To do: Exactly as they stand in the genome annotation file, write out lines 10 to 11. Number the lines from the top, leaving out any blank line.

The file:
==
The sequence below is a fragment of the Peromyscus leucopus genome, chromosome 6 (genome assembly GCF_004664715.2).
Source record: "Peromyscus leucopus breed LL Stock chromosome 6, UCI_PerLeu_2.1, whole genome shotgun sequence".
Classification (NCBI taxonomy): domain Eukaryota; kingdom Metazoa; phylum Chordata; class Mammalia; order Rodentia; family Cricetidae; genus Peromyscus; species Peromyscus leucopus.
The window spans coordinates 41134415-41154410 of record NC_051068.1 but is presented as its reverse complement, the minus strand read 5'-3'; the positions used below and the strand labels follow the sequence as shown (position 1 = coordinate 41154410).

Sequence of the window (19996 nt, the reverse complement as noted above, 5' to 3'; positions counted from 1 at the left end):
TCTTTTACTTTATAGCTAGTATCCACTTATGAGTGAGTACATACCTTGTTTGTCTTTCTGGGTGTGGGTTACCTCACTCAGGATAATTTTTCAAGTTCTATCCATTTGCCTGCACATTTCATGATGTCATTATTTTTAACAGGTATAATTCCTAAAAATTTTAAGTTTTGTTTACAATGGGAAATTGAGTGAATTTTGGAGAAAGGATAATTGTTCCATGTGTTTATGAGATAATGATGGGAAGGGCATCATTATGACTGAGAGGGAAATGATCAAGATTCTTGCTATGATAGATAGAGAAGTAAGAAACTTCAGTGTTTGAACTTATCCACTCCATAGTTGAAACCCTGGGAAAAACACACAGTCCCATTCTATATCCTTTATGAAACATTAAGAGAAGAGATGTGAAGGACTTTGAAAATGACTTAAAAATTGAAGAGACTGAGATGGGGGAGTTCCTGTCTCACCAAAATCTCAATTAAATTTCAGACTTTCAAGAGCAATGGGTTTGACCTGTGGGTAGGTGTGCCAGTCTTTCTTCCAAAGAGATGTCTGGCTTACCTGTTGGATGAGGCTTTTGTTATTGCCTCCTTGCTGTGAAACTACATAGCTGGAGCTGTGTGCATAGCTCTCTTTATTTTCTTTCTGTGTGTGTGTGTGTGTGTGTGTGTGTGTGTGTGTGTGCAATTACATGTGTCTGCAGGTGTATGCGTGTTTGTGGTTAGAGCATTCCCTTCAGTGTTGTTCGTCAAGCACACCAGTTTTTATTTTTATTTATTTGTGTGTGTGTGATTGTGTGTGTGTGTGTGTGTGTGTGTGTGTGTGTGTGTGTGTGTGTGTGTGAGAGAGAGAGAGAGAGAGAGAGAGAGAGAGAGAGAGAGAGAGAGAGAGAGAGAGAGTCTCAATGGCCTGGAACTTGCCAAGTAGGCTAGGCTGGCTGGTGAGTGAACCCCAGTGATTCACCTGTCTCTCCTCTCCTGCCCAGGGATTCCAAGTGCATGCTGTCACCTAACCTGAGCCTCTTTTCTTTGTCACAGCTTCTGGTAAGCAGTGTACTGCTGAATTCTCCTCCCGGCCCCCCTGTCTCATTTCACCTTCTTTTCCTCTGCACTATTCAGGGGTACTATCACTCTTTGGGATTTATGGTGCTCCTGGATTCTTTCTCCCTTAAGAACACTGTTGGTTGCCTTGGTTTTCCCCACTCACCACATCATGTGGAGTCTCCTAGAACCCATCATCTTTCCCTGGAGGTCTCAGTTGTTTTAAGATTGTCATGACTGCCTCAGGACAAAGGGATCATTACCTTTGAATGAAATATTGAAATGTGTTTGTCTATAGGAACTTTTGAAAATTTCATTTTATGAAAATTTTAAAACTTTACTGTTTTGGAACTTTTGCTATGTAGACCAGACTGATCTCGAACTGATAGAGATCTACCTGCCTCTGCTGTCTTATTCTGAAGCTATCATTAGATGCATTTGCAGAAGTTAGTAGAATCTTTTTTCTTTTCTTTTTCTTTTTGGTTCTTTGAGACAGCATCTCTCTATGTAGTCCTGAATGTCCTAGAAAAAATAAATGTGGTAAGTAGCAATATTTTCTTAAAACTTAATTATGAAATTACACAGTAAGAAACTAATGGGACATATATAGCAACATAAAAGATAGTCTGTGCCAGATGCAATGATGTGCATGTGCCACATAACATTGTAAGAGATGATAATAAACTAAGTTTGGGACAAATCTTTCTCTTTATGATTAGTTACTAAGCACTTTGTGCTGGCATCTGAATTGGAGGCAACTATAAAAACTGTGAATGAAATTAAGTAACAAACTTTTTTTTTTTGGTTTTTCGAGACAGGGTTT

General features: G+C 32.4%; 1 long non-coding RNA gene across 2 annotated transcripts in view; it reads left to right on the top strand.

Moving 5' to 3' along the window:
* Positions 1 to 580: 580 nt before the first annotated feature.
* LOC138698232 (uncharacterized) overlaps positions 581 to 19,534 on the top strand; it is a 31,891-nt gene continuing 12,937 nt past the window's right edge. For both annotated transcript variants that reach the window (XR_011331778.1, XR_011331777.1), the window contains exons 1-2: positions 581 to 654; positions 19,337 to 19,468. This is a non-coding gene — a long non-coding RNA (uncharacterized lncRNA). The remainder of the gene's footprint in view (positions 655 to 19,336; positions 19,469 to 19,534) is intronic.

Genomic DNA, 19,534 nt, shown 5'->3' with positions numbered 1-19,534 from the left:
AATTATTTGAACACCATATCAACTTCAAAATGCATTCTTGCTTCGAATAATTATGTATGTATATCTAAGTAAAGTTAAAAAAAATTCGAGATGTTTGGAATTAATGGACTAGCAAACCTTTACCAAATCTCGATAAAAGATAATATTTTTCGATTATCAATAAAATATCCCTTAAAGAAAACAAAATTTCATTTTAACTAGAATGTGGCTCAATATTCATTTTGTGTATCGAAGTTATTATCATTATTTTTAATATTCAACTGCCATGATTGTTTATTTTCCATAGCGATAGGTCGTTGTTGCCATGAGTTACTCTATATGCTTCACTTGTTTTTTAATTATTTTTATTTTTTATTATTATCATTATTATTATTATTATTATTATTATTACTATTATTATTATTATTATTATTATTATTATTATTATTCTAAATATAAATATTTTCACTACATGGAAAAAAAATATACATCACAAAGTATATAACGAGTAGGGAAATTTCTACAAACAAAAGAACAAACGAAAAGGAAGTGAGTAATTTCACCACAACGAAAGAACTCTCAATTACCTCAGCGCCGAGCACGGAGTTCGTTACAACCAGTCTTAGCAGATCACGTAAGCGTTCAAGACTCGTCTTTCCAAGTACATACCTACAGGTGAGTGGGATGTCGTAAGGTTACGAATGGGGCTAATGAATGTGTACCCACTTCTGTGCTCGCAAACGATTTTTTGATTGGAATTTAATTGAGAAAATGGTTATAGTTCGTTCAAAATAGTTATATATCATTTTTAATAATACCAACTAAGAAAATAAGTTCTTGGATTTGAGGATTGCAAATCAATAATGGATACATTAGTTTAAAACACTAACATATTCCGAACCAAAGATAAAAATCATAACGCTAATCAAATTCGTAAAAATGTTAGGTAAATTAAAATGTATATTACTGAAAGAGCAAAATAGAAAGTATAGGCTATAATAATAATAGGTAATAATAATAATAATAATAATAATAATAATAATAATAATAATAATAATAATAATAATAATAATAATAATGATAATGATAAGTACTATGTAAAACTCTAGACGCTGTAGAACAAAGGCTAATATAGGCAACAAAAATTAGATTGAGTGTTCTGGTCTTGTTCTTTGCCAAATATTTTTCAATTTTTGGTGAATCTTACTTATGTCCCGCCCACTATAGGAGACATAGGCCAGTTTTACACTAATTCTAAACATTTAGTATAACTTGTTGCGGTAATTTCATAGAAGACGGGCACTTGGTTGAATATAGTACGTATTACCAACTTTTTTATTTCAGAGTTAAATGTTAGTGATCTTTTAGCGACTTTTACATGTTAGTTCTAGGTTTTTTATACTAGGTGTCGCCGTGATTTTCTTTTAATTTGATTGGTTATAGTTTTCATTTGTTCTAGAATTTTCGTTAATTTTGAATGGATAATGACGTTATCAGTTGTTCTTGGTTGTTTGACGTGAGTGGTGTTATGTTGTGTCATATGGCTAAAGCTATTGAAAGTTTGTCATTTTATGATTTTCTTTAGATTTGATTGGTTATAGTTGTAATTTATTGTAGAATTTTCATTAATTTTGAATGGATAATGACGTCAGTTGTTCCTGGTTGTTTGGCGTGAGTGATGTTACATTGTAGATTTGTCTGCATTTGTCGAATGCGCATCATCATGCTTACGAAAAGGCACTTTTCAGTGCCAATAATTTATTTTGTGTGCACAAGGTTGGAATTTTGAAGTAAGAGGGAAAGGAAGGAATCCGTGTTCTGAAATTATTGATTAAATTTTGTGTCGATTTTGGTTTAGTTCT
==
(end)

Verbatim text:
* LOC138698232 (uncharacterized) overlaps positions 581 to 19,534 on the top strand; it is a 31,891-nt gene continuing 12,937 nt past the window's right edge. For both annotated transcript variants that reach the window (XR_011331778.1, XR_011331777.1), the window contains exons 1-2: positions 581 to 654; positions 19,337 to 19,468. This is a non-coding gene — a long non-coding RNA (uncharacterized lncRNA). The remainder of the gene's footprint in view (positions 655 to 19,336; positions 19,469 to 19,534) is intronic.

Genomic DNA, 19,534 nt, shown 5'->3' with positions numbered 1-19,534 from the left: